The Sense and Nonsense of The JLPT
If you are learning Japanese, you might have heard of the JLPT. What is the JLPT? What does it prove? Who should take it and who shouldn’t?
What is the JLPT?
JLPT is short for Japanese Language Proficiency Test. It is an exam that tests your Japanese skills. It is divided into 5 different difficulties ranging from N5 to N1, with N1 being the most difficult level. The test uses multiple-choice questions in different categories: grammar, vocabulary, kanji knowledge, listening and text comprehension.
In order to pass you will need to answer a certain percentage of questions correctly in each section. The test can be taken anywhere in the world. For a list of locations, you can check the official website.
What Does the JLPT Prove?
The JLPT provides certification of your Japanese skills. However, it is limited to the above-mentioned categories. It does not tell you whether someone that passed can speak Japanese or is able to write texts in Japanese.
Also, especially with the higher categories the test tends to ask vocab and kanji that are not that common in daily life. A few years after passing the test many examinees forget most of what they once learned.
From my perspective, the JLPT is a good indicator as to how good someone is at learning for tests. For evaluating Japanese skills, it certainly has its limitations.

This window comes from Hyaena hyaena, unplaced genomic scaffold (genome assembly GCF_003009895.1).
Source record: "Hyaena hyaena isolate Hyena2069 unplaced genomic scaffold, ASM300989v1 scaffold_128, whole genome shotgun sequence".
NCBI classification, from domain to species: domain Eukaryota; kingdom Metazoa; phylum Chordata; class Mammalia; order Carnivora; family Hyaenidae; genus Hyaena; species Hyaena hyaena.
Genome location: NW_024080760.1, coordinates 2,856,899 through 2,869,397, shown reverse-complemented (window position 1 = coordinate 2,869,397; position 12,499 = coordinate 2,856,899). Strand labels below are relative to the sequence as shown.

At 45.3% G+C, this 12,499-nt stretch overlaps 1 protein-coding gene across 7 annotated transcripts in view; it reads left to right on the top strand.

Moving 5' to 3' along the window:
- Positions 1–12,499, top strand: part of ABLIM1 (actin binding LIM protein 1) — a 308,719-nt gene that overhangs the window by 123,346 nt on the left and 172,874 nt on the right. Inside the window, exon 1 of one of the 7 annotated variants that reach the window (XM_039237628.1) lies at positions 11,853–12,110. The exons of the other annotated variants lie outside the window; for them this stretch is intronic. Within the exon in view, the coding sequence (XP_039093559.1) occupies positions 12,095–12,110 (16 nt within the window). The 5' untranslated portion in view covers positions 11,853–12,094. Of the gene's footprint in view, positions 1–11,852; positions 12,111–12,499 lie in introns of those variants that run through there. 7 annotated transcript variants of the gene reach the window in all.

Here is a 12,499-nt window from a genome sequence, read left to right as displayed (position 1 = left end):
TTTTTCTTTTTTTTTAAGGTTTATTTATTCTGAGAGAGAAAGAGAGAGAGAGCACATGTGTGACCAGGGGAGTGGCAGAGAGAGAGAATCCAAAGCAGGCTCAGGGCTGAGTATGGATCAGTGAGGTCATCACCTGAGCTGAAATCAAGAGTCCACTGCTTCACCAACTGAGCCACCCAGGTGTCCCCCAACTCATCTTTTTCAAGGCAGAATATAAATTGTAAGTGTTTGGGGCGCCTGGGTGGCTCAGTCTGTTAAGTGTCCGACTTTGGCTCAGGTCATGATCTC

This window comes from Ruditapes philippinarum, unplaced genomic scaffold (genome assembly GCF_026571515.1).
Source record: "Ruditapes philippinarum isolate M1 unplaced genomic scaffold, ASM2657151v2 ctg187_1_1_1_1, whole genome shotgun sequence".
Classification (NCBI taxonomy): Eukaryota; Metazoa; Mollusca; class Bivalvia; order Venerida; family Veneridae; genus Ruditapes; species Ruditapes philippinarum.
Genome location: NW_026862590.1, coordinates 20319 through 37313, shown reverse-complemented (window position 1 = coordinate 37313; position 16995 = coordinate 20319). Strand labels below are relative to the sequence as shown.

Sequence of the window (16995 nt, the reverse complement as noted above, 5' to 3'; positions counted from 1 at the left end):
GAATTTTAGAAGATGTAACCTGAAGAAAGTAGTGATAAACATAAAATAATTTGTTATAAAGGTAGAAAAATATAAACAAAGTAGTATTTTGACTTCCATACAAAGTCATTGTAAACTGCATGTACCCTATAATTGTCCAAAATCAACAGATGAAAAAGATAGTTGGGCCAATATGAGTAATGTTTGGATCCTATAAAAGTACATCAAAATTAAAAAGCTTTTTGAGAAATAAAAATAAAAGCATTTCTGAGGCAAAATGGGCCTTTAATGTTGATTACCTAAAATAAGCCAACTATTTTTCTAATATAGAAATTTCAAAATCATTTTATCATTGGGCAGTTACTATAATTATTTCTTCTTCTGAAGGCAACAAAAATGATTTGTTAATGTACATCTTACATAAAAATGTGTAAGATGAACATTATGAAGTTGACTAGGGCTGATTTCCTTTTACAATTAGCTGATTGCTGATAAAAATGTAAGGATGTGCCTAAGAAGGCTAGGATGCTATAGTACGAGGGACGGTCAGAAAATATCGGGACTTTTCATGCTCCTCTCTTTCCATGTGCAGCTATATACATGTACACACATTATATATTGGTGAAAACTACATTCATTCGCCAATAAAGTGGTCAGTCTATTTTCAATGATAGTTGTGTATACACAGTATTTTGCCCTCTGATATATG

Who Should Take the JLPT?
If you are looking to find work in Japan as a foreigner, the JLPT is kind of a must if you are considering other jobs than teaching English. Most job ads require applicants to have at least N2.
Even though the JLPT says nothing about your ability to speak Japanese, certificates are valued very highly in Japanese society and a Japanese HR person will probably prefer the CV of someone with a JLPT certificate over someone that doesn’t have it.
Also, if you are planning to study in Japan and graduate from a Japanese university, the JLPT is important as a lot of universities require N1 for foreign students. For short term study in Japan however, the rules are less strict.
For someone that is just learning Japanese without any ambitions to work or study in Japan, the JLPT is not necessary but can be a tool to check your study progress and a goal that keeps you motivated. For taking the JLPT, you will have to pay a test fee and depending on where you live, you might also have to travel to the test site. It might we worth considering whether the money is better invested in new study materials.
Is Passing Level N1 of the JLPT Hard?
From my experience, it is not hard. Of course, you will need certain Japanese knowledge or you will not be able the pass N1 after having studied Japanese for a year or two unless you are a genius.
The N1 level asks questions about certain vocabulary and grammar that you do not encounter too often in your daily life unless you are a frequent reader of Japanese newspapers. However, with enough time to prepare for the test, the questions are doable.
There is a lot of study material available aimed especially at people preparing for the JLPT that helps you learn the required vocab, kanji and grammar and gives you a feeling for how the test will be like by providing practice questions. If you work with such material and invest a sufficient amount of time passing, N1 is not that hard.